Community-Acquired Methicillin-Resistant Staphylococcus aureus Prostatic Abscess Presenting as Acute Urinary Retention: A Case Report and Review of the LiteratureReport as inadecuate




Community-Acquired Methicillin-Resistant Staphylococcus aureus Prostatic Abscess Presenting as Acute Urinary Retention: A Case Report and Review of the Literature - Download this document for free, or read online. Document in PDF available to download.

Case Reports in Infectious DiseasesVolume 2013 2013, Article ID 761793, 5 pages

Case Report

Department of Internal Medicine, Staten Island University Hospital, 475 Seaview Avenue, Staten Island, NY 10305, USA

Department of Infectious Diseases, Staten Island University Hospital, 475 Seaview Avenue, Staten Island, NY 10305, USA

Received 4 March 2013; Accepted 22 April 2013

Academic Editors: M. Caira and R. Colodner

Copyright © 2013 Ali Naboush et al. This is an open access article distributed under the Creative Commons Attribution License, which permits unrestricted use, distribution, and reproduction in any medium, provided the original work is properly cited.

Abstract

Background. Community-associated MRSA CA-MRSA strains have emerged as a substantial cause of infection in individuals without exposure to the healthcare system. Prostatic abscess is an uncommon disease. To date, there are only 6 published reports of a prostatic abscess secondary to CA-MRSA. Case Description. A 52-year-old diabetic Caucasian presented to the emergency department with severe lower abdominal pain of few hours duration, urinary frequency, and dribbling over the last 3 weeks. Physical examination was remarkable for an enlarged nontender prostate. A urine analysis showed pyuria while urine cultures grew CA-MRSA. Computed tomography of the abdomen and pelvis showed multiple prostate abscesses and a thickened urinary bladder wall. A TURP was performed by the urology team and pathology showed severe acute and chronic prostatitis with abscess formation and necrotic tissue. Our treatment regimen included IV vancomycin followed by oral trimethoprim-sulfamethoxazole and rifampin. Eradication of CA-MRSA was confirmed by follow-up cultures 2 months following discharge. Conclusion. This case illustrates the successful identification, diagnosis, and prompt treatment of a prostatic abscess secondary to CA-MRSA in a diabetic patient without recent hospitalization. Early treatment with antibiotics and transurethral resection of the prostate abscess led to a shortened hospital stay and decreased morbidity.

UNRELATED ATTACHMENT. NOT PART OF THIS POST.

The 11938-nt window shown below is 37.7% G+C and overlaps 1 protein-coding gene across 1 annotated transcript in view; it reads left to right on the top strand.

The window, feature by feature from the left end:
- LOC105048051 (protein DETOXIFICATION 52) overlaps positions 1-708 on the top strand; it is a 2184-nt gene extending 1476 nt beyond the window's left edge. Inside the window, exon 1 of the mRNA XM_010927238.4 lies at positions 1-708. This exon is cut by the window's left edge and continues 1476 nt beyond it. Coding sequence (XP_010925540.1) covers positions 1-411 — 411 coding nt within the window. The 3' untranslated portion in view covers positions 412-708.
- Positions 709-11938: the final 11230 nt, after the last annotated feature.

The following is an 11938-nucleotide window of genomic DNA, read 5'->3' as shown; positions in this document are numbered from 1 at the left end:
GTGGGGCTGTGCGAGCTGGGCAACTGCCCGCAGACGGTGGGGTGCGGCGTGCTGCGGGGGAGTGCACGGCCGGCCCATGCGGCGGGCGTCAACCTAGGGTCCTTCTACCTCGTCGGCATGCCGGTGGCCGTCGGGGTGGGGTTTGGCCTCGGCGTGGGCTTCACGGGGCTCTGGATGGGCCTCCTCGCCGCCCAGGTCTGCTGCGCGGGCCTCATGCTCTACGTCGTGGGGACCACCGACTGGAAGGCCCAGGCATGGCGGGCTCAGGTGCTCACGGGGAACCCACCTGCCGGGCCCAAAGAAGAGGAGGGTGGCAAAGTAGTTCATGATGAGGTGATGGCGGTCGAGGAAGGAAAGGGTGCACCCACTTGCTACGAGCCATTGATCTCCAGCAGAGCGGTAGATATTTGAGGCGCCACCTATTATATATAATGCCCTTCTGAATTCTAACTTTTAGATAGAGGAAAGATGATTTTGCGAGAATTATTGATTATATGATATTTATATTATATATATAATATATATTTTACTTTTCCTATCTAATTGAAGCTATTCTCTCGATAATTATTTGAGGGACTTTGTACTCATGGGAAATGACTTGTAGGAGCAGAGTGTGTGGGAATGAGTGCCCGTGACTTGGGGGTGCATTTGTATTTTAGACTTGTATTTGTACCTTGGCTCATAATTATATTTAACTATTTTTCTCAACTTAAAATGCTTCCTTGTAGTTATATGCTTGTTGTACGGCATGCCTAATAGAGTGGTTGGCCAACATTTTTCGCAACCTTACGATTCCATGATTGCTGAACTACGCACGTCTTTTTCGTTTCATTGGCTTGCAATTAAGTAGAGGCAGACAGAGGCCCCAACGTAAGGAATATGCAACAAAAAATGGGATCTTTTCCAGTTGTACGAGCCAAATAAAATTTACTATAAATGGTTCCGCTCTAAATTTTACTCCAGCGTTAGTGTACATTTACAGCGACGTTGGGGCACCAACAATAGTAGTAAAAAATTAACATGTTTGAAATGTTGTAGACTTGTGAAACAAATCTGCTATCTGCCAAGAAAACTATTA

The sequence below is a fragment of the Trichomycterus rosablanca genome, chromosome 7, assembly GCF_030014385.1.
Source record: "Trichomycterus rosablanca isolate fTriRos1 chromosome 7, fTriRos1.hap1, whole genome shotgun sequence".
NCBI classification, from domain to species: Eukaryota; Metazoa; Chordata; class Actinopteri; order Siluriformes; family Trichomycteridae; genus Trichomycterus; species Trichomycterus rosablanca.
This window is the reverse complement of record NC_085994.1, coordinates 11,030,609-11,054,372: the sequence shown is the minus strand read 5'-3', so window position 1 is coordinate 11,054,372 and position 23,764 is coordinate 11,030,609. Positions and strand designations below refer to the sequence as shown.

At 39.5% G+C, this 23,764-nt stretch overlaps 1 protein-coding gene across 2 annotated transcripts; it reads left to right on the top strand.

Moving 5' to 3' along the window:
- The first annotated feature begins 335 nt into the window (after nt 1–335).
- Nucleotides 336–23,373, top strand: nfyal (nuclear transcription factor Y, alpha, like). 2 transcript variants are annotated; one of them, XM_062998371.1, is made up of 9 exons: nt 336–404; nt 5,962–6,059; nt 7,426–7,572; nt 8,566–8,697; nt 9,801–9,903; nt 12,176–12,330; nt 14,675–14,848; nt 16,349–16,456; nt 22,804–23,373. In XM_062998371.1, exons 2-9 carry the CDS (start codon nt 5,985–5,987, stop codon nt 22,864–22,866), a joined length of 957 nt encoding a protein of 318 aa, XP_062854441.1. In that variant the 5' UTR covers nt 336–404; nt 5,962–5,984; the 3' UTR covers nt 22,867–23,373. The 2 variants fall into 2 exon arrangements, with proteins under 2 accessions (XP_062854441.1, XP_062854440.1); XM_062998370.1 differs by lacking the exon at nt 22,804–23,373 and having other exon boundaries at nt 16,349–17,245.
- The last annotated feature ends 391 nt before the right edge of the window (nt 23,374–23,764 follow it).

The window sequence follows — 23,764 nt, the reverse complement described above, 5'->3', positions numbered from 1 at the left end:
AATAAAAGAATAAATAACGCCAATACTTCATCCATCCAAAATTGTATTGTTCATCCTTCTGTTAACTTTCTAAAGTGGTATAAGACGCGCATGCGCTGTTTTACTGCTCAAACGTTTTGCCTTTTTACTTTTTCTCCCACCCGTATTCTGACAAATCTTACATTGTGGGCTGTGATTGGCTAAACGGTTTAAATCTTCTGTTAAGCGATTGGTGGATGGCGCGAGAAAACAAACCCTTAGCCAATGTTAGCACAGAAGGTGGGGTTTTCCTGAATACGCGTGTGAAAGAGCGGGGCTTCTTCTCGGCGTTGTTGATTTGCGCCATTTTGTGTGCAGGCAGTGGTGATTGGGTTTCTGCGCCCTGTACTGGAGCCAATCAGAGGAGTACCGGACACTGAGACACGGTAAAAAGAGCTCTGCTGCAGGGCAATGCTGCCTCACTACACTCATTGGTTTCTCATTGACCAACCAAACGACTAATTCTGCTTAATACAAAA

Author: Ali Naboush, Ali Abou Yassine, Mohamad Yasmin, and Neville Mobarakai

Source: https://www.hindawi.com/



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